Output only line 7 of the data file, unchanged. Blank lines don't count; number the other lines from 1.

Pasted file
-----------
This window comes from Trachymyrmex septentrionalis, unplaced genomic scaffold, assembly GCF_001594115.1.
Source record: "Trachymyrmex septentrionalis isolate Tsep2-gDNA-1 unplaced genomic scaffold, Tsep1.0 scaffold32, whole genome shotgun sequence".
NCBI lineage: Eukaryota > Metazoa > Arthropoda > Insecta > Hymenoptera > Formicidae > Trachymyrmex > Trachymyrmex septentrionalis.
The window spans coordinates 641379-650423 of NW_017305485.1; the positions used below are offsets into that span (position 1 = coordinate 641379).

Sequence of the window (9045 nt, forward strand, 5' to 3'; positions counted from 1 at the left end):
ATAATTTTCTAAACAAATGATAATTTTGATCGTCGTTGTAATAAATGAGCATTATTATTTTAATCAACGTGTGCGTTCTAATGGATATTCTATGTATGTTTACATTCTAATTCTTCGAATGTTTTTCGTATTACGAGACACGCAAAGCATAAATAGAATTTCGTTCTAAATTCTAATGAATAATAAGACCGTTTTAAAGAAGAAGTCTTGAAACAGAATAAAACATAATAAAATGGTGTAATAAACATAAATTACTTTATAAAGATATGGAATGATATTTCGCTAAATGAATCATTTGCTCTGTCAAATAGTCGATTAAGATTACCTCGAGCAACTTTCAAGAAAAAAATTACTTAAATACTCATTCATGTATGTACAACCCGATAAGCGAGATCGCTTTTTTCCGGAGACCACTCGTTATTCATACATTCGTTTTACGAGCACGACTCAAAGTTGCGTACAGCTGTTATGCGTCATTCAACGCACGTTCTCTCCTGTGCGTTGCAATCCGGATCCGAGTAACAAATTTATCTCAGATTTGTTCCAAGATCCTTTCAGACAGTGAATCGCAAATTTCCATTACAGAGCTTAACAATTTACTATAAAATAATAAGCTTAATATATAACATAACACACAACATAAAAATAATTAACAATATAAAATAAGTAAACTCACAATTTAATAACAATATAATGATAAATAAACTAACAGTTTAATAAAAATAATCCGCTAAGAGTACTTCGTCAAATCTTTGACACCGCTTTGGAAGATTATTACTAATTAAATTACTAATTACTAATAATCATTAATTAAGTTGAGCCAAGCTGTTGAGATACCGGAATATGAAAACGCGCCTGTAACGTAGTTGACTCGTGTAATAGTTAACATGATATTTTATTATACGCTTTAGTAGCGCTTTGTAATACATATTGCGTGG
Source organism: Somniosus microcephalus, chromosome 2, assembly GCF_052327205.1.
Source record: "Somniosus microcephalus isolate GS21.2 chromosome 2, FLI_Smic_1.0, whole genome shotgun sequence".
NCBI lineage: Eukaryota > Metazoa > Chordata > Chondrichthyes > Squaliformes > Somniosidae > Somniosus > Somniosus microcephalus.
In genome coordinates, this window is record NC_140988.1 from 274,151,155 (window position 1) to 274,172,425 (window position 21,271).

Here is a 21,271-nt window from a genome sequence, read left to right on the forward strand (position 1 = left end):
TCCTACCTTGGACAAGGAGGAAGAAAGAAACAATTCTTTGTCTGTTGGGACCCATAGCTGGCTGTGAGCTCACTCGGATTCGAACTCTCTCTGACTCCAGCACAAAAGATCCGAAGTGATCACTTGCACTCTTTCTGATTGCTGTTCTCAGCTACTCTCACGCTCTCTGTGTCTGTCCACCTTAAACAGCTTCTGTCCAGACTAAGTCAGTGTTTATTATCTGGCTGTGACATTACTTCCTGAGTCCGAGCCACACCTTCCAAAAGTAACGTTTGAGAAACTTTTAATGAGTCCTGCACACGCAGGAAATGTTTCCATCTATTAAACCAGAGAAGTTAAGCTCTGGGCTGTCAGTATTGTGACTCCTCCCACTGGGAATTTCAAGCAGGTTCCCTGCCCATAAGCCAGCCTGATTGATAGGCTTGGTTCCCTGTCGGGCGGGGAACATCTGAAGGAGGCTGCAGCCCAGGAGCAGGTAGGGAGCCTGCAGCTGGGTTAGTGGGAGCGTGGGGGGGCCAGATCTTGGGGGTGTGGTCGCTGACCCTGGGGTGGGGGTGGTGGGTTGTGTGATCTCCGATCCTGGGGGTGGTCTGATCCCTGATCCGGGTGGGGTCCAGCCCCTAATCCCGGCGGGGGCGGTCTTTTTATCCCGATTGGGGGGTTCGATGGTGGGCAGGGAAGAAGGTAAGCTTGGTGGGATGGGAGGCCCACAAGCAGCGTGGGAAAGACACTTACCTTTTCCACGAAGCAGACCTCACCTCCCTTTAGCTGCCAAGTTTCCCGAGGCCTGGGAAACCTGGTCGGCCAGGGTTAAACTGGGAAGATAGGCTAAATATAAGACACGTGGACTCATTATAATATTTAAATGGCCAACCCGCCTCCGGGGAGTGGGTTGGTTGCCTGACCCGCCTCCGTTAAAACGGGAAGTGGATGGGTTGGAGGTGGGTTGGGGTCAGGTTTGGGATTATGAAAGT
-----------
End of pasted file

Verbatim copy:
Source organism: Somniosus microcephalus, chromosome 2, assembly GCF_052327205.1.